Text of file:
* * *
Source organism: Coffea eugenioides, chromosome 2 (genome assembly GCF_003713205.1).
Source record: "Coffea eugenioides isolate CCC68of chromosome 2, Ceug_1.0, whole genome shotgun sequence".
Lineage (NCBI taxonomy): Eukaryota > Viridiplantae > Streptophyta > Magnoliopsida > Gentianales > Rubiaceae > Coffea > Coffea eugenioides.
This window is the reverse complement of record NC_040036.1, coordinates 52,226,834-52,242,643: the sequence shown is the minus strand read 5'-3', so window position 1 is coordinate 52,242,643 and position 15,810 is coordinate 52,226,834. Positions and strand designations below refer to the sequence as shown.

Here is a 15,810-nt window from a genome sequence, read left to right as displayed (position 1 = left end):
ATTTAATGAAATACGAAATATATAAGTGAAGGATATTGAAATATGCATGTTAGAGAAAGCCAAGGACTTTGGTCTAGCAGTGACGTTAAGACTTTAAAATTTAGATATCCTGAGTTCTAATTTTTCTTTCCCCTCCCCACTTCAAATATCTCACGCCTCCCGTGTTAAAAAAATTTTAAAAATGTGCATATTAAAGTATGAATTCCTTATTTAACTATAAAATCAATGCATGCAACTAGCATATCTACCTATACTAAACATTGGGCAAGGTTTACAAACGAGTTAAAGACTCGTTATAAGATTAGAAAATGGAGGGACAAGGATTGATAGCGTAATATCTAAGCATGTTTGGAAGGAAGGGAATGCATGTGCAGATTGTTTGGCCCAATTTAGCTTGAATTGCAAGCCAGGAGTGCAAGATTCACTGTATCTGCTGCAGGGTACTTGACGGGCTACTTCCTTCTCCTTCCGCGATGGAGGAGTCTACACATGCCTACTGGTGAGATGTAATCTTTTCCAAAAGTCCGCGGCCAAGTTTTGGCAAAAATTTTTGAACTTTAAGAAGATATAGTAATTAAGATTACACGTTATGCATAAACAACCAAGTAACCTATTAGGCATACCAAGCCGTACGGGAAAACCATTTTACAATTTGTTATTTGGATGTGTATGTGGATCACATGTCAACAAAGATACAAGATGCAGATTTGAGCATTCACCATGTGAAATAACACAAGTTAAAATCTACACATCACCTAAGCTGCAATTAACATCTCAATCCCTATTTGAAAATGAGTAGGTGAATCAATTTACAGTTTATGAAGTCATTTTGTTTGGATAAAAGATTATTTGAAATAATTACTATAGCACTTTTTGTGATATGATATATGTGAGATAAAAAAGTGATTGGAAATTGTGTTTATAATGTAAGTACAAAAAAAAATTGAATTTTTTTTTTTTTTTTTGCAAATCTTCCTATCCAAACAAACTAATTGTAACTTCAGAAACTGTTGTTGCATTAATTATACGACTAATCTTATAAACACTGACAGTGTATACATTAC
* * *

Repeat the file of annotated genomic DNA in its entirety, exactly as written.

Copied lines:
Source organism: Coffea eugenioides, chromosome 2 (genome assembly GCF_003713205.1).
Source record: "Coffea eugenioides isolate CCC68of chromosome 2, Ceug_1.0, whole genome shotgun sequence".
Lineage (NCBI taxonomy): Eukaryota > Viridiplantae > Streptophyta > Magnoliopsida > Gentianales > Rubiaceae > Coffea > Coffea eugenioides.
This window is the reverse complement of record NC_040036.1, coordinates 52,226,834-52,242,643: the sequence shown is the minus strand read 5'-3', so window position 1 is coordinate 52,242,643 and position 15,810 is coordinate 52,226,834. Positions and strand designations below refer to the sequence as shown.

Here is a 15,810-nt window from a genome sequence, read left to right as displayed (position 1 = left end):
ATTTAATGAAATACGAAATATATAAGTGAAGGATATTGAAATATGCATGTTAGAGAAAGCCAAGGACTTTGGTCTAGCAGTGACGTTAAGACTTTAAAATTTAGATATCCTGAGTTCTAATTTTTCTTTCCCCTCCCCACTTCAAATATCTCACGCCTCCCGTGTTAAAAAAATTTTAAAAATGTGCATATTAAAGTATGAATTCCTTATTTAACTATAAAATCAATGCATGCAACTAGCATATCTACCTATACTAAACATTGGGCAAGGTTTACAAACGAGTTAAAGACTCGTTATAAGATTAGAAAATGGAGGGACAAGGATTGATAGCGTAATATCTAAGCATGTTTGGAAGGAAGGGAATGCATGTGCAGATTGTTTGGCCCAATTTAGCTTGAATTGCAAGCCAGGAGTGCAAGATTCACTGTATCTGCTGCAGGGTACTTGACGGGCTACTTCCTTCTCCTTCCGCGATGGAGGAGTCTACACATGCCTACTGGTGAGATGTAATCTTTTCCAAAAGTCCGCGGCCAAGTTTTGGCAAAAATTTTTGAACTTTAAGAAGATATAGTAATTAAGATTACACGTTATGCATAAACAACCAAGTAACCTATTAGGCATACCAAGCCGTACGGGAAAACCATTTTACAATTTGTTATTTGGATGTGTATGTGGATCACATGTCAACAAAGATACAAGATGCAGATTTGAGCATTCACCATGTGAAATAACACAAGTTAAAATCTACACATCACCTAAGCTGCAATTAACATCTCAATCCCTATTTGAAAATGAGTAGGTGAATCAATTTACAGTTTATGAAGTCATTTTGTTTGGATAAAAGATTATTTGAAATAATTACTATAGCACTTTTTGTGATATGATATATGTGAGATAAAAAAGTGATTGGAAATTGTGTTTATAATGTAAGTACAAAAAAAAATTGAATTTTTTTTTTTTTTTTTGCAAATCTTCCTATCCAAACAAACTAATTGTAACTTCAGAAACTGTTGTTGCATTAATTATACGACTAATCTTATAAACACTGACAGTGTATACATTAC